The Food and Drug Administration will issue two major proposals today in an effort to cut back on antibiotics used on farms that can spur drug-resistant superbugs, making a final push to limit drugs fed to animals before they’re turned into steaks and pork chops.
The move — just the latest by the agency to tighten regulation of the American food supply — puts drug companies on notice and starts the clock on the Obama administration’s three-year strategy to rein in the use of antibiotics. It comes on the heels of a recent effort to ban trans fats and a handful of other sweeping new food safety regulations.
Antibiotics have become essential to meat producers as they help fatten chickens, pigs and cattle more quickly and keep diseases from spreading among thousands of animals in close quarters. Health advocates, however, have for decades sought stricter limits, arguing that science shows this practice contributes to the growing problem of antibiotic-resistant infections — which now kill 23,000 Americans and rack up millions in added health care costs each year.
(Also on POLITICO: Full agriculture policy coverage)
Scientists also blame antibiotics’ overuse in human medicine, but — since agriculture consumes the vast majority of antibiotics sold in the U.S. — animal drug use is increasingly under fire. In 2011, nearly 30 million pounds of these drugs were sold for animals, compared to just under 8 million pounds for humans.
After years of deliberating, and revealing drafts in early 2012, the FDA will release two key finalized documents today aimed at tackling what the agency calls “injudicious” use of certain antibiotics on farms.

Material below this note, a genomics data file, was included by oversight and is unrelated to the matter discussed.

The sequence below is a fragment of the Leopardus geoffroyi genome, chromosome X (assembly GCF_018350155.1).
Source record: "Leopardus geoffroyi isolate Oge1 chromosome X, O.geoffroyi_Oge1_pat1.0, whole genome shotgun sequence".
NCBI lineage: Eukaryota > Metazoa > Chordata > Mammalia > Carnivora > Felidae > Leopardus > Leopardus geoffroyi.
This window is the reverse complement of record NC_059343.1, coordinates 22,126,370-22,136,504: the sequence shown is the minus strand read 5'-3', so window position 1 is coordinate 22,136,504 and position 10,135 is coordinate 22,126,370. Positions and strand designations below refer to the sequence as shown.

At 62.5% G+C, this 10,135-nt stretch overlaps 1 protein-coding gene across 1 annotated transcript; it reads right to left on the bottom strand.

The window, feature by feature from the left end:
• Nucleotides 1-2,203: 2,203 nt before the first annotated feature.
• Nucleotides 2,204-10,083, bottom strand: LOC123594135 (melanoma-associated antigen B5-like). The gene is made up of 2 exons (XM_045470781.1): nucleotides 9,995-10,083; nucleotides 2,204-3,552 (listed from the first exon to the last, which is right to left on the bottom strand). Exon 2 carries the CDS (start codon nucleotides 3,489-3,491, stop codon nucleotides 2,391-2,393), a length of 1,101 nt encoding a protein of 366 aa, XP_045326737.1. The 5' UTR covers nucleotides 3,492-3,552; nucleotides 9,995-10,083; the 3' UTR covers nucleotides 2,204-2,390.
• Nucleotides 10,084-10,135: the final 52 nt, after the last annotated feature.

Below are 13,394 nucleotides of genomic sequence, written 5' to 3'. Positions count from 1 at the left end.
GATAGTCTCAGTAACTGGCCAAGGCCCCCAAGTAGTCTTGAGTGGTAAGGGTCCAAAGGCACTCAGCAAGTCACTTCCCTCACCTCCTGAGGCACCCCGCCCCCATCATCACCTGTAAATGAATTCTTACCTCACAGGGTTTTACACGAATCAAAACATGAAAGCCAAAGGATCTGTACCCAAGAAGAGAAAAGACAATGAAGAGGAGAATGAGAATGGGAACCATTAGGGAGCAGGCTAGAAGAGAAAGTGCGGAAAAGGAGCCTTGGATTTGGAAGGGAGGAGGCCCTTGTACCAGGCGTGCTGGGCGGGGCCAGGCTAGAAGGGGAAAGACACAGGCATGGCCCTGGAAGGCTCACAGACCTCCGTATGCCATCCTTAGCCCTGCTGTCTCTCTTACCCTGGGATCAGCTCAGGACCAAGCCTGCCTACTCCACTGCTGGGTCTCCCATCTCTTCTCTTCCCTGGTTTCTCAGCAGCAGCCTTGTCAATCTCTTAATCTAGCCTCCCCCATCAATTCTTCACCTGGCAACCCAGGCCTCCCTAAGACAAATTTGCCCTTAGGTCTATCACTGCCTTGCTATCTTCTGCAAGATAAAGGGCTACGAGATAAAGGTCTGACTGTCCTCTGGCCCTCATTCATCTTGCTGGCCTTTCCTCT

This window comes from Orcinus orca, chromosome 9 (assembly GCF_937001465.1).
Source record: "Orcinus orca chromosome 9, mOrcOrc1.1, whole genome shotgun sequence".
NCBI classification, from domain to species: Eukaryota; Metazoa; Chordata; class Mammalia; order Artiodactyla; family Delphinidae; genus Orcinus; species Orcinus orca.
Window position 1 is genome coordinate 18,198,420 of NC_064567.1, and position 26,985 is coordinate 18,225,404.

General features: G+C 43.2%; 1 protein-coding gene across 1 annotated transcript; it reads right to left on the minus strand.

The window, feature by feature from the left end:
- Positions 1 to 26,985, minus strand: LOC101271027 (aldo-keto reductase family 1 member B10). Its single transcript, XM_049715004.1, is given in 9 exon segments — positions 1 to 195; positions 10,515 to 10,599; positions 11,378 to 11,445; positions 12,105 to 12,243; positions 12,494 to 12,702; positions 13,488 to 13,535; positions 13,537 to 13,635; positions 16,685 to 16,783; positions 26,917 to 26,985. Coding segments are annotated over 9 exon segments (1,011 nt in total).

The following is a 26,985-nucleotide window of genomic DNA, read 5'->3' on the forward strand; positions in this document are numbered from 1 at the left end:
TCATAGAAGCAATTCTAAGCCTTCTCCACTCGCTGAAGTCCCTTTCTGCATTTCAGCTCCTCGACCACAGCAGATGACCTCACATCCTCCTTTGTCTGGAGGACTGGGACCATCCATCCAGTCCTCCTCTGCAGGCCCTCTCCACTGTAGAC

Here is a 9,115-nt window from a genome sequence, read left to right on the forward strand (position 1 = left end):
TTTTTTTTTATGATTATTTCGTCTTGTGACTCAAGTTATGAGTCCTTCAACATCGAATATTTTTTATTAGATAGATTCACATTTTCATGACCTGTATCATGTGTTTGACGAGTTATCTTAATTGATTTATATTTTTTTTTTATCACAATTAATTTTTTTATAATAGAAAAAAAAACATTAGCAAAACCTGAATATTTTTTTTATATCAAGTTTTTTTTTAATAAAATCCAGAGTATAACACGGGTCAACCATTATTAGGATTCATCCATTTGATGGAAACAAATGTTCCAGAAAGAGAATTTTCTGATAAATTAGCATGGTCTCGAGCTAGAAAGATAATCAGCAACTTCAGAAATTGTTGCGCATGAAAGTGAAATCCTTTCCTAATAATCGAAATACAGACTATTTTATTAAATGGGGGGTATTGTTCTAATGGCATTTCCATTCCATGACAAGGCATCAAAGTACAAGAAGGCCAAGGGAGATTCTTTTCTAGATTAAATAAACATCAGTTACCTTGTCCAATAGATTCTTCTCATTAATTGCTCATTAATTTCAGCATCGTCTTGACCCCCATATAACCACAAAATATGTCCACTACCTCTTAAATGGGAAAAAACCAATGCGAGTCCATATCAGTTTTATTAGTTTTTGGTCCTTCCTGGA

“We see this as a very big step forward in the effort to tackle the problem of antibiotic resistance,” Michael Taylor, deputy commissioner for foods and veterinary medicine at FDA, who oversees the food side of the agency, told POLITICO. “We all realize the time has come to take this step and move beyond these growth promotion uses.”
The first part of today’s announcement is the release of a long-awaited guidance, which essentially asks veterinary drug companies to remove growth-promotion claims from antibiotics that are important for human medicine. The agency is giving all drug companies 90 days to notify FDA if they will voluntarily agree to do so. After a lot of private sector engagement, FDA officials say they are optimistic most will and the companies that don’t could face regulatory action.
(Also on POLITICO: Full health policy coverage)
The second part of the plan is a proposed rule to require antibiotics currently sold over the counter in large quantities that can be added to feed and water to — for the first time — require prescriptions from veterinarians.
Farmers and ranchers will still be able to use medically important antibiotics for what FDA considers judicious uses — to prevent, treat or control diseases — but the goal is to curb the practice of administering the drugs at low dose levels to entire flocks or herds.
FDA’s announcement today will start clocks ticking on both fronts. Drug companies will have three months to notify the agency if they intend to go along with their strategy. FDA, meanwhile, will have three years to implement its plan and evaluate if it’s working.
Taylor told POLITICO the agency intends to publicly release an update, after the 90-day period, on what percentage of companies have agreed to go forward with removing their growth-promotion claims from a wide variety of pharmaceutical feed additives.
“That will be an important benchmark of success,” said Taylor.